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    We were camping next to this awesome Kiave Tree on the beach of Kiholo Bay. During the day there wasn’t a lot to photograph because the clear skies didn’t give much interest to the sky and the bold shadows weren’t very attractive. At night the skies were full of stars and the full moon and camp fire provided a lot of interest. It took a while to come up with a composition that I liked. Since the viewfinder was dark, I had to take an exposure and wait for it to load before I could review it, then adjust to what worked. It ended up being a fun creative exercise.

    © Christopher Johnson

  • Golden September Sunset

    Photograph of a Golden Sunset along the coastline of the Big Island of Hawaii

     

    © Christopher Johnson

     

  • Mud Lane

    Fog rolls through the beautiful tunnel of trees lining Mud Lane

     

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    I find it unusual that a road winds its way through a beautiful grove of trees and at every turn has a magical scene is named Mud Lane. I had actually never known that this road existed until this day. My daughters wanted to go long board skateboarding down this road that they had gone before with their aunt. I didn’t really want to drive all the way to Waimea, but I wanted to do what they wanted to do and so we set off. Halfway there, around Waikoloa, it began to sprinkle rain, fog began to roll in and I thought for sure it was going to be a bust, but we continued anyway. Maybe the storm is localized I thought. We hit Waimea and we were still socked in. I didn’t really know where this mysterious road was I had heard so much about and I was really relying on my 12 year old for directions, but I did know it was on the rainy side of Waimea… and it was.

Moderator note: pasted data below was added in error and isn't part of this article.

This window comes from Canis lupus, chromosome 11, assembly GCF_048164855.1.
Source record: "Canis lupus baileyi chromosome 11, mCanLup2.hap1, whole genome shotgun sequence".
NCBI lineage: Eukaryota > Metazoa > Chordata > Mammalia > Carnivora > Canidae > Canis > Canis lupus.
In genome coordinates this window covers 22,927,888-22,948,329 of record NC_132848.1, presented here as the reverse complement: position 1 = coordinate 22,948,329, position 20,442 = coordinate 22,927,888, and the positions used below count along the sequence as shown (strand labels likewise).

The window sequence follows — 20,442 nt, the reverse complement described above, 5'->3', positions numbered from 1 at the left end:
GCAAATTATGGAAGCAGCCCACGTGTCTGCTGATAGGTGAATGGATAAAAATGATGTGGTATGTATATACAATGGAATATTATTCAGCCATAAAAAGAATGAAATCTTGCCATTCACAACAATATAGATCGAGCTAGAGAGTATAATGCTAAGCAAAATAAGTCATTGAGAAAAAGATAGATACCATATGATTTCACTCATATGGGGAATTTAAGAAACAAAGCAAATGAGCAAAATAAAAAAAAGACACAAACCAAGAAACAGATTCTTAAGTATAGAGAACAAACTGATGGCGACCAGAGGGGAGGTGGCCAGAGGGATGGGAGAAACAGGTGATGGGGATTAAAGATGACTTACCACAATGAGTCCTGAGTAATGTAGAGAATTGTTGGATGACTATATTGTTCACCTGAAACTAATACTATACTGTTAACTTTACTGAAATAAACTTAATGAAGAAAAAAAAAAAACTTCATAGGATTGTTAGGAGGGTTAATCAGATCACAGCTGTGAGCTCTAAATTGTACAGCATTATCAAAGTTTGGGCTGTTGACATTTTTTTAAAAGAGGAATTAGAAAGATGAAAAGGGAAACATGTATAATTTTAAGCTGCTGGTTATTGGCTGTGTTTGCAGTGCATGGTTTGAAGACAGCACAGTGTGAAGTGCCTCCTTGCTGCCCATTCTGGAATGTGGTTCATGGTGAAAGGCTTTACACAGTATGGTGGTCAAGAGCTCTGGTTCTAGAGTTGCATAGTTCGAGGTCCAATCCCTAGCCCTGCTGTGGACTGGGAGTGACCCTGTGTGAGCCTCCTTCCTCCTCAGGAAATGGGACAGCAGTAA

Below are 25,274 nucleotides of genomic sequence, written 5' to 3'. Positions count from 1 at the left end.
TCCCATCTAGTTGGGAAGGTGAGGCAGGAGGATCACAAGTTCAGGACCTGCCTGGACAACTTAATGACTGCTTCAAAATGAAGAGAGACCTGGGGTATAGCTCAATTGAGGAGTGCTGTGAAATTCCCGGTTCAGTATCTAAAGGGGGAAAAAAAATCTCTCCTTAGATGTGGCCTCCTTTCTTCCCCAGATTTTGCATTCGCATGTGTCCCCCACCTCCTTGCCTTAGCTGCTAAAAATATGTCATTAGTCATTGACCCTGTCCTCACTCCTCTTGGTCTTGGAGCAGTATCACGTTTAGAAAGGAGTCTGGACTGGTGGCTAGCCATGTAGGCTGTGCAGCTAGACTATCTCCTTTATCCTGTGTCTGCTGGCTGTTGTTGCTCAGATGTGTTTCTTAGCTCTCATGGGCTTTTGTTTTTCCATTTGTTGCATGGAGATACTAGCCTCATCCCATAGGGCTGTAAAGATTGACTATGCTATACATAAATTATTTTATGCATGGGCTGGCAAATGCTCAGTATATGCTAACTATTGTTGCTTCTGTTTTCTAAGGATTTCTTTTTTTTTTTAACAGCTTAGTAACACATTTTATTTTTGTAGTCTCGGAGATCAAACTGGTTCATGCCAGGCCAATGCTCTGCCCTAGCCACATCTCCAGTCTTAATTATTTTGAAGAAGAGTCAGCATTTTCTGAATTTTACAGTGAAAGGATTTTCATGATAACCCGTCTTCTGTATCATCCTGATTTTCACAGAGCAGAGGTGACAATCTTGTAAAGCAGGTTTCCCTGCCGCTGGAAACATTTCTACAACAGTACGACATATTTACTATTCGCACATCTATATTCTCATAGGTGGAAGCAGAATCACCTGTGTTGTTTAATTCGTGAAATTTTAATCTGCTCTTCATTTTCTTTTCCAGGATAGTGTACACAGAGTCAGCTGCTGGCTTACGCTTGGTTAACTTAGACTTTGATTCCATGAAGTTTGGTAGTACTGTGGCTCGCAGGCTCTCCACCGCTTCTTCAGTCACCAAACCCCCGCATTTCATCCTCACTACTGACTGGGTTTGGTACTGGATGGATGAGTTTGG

A few miles outside of town we made the turn down Mud Lane and parked just off the road. As the girls took off on the skateboards I was in awe with the beautiful scene of trees lining this narrow road that went on for miles. Fog rolled in and out of the canopy creating a dreamy look. I didn’t care it was raining.

    Photographing the trees came with challenges. I used a telephoto lens to zoom down the tunnel. I was dealing with more camera shake than usual while rain drops steadily fell on the camera. I was soaked and so was the equipment, but I didn’t care. I was thoroughly enjoying every part of this location.

    © Christopher Johnson

     

    Art Prints

  • Lava

    61G lava flow detail

    Photograph of Folding Lava

    Now Available Backlit on the BigNakedWall.com. Check it out.

    There is nothing like standing near the lava as it slowly folds and hardens, slowly making it’s way to the ocean. This was our first trip to the lava and by far my favorite. After this visit, we could only view the ocean flow on our returning trips. All surface flows had solidified and left the lava to flow through the tubes.

    I was mesmerized by the sounds as it folded and created new shapes. Like broken glass popping in the heat of the fire. Mostly the lava flowed extremely slow with the occasional quick breakouts. I was able to setup within feet of the flow, but it was hot. I would lean in for a couple of shots and be forced to backup quickly due to the heat. I wanted to capture the design and contrast of the hot lava along side the solid lava, so I was searching for patterns like the image being shown.

    With a telephoto lens I was able to crop in close without melting off my face.

    Enjoy!

    © Christopher Johnson